During this transition stage, the new stars have not yet reached a stable hydrostatic equilibrium. Instead, they further contract despite that hydrogen fusion may have started. The new stars have not yet reached the main sequence, but are placed still above it. They are still larger and therefore brighter than main sequence stars of same temperature (and hence same spectral class). During this transition stage, the new stars are quite variable and may also show strong bursts of brightness (flares). These bursts reflect the erratic infall of material from the accretion disk onto the star. By excitation of the thin outer atmosphere, the stars display emission lines during this phase of their lives.

Stars smaller than 2 solar masses are classified as T Tauri stars, after their prototype, while the heavier ones are called Herbig Ae/Be stars (e stands for emission lines). The stars are identified by several criteria: presence of emission lines (in particular the Balmer series of hydrogen), an infrared excess of their radiation due to the enveloping dust in the surrounding disk, and their situation in a star forming region. The latter is verified by the projected location (for instance in a dark cloud) and the presence of a reflection nebula associated with the star, which secures the location of the star within the molecular cloud. The sub-types of YSOs are distinguished by spectral classification and their mass (B and A for Herbig Ae/Be stars and F, G, K, or M for T Tauri types). The pre-main sequence phase is in both cases short as compared with the entire life span of the star and lasts 1 to 10 million years for the massive Herbig Ae/Be stars to 10 to 100 million years for the less massive T Tauri stars.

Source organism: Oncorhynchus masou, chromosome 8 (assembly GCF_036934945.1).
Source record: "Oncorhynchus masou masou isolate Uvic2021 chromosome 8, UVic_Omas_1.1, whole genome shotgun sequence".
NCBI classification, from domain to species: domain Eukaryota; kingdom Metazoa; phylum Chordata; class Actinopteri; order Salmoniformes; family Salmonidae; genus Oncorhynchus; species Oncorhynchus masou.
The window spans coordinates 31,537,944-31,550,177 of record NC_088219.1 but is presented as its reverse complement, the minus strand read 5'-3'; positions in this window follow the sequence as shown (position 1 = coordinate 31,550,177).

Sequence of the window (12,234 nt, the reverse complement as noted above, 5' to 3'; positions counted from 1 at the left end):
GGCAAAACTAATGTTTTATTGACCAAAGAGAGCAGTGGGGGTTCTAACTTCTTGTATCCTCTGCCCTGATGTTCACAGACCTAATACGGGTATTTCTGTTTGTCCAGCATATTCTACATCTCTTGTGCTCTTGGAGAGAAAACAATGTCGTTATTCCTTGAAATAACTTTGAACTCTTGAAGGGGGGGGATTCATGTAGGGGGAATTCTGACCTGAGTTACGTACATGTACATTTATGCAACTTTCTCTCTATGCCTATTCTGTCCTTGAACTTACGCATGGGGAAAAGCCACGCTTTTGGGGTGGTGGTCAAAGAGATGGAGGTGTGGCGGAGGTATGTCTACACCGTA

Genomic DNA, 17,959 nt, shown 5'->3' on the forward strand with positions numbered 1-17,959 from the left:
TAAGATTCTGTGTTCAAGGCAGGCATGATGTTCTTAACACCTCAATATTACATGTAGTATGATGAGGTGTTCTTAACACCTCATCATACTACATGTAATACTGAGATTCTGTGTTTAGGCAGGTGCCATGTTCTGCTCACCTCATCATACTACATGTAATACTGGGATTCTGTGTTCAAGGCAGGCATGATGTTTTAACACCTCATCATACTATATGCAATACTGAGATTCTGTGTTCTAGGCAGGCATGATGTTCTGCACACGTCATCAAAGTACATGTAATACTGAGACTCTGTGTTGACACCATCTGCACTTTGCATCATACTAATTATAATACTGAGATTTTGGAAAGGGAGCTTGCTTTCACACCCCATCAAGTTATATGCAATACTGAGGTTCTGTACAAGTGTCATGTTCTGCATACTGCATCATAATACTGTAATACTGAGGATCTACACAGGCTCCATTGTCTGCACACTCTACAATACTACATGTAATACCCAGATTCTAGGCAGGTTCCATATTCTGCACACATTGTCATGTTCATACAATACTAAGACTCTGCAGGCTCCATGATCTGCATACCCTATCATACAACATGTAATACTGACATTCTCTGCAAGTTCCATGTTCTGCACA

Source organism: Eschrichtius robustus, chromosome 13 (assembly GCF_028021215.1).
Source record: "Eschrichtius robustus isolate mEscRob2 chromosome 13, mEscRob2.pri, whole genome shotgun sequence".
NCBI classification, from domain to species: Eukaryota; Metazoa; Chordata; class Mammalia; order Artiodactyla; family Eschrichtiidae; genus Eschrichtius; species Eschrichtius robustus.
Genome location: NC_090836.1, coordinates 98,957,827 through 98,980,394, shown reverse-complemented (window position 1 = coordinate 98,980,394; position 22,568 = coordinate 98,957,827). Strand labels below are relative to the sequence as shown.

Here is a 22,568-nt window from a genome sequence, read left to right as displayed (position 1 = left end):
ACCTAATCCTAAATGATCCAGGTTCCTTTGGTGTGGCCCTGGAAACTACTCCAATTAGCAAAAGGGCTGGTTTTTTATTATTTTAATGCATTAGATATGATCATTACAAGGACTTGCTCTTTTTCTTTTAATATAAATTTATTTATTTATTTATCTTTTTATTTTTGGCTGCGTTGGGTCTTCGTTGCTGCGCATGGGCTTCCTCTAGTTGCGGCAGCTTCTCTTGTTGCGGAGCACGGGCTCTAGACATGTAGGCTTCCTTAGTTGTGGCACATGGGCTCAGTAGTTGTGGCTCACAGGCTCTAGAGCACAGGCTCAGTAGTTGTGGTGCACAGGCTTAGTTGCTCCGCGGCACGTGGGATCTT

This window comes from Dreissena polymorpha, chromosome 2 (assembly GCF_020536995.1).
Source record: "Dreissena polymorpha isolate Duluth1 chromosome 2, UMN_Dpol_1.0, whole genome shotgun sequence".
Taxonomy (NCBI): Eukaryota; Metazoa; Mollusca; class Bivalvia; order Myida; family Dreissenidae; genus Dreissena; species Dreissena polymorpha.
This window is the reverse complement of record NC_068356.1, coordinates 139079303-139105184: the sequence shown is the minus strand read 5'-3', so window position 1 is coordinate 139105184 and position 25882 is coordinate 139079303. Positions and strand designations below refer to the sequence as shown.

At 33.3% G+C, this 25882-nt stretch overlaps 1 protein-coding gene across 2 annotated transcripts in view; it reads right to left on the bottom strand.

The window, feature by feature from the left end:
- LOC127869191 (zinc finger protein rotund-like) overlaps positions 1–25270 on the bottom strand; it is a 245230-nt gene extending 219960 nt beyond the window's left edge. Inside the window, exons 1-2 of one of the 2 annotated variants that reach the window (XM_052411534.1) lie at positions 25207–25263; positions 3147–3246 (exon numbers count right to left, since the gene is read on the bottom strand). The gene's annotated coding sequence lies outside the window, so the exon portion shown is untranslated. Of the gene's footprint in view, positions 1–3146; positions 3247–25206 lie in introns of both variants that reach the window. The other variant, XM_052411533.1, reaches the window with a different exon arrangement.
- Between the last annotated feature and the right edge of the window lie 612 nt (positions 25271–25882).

T Tauri stars have a further sub-group termed FU Ori stars (or short "Fuors"), which due to erratic accretion are subjected to flares and very pronounced bursts of brightness of up to 6 magnitudes. It is conceivable that FU Ori-like behavior represents a phase during the development of most T Tauri stars. The FU Ori type is hence not a type of stars of its own, but rather represents a temporary stage during the evolution of a T Tauri star. In addition, there is also the Exor type (after EX Lupi), showing flares at shorter time scales.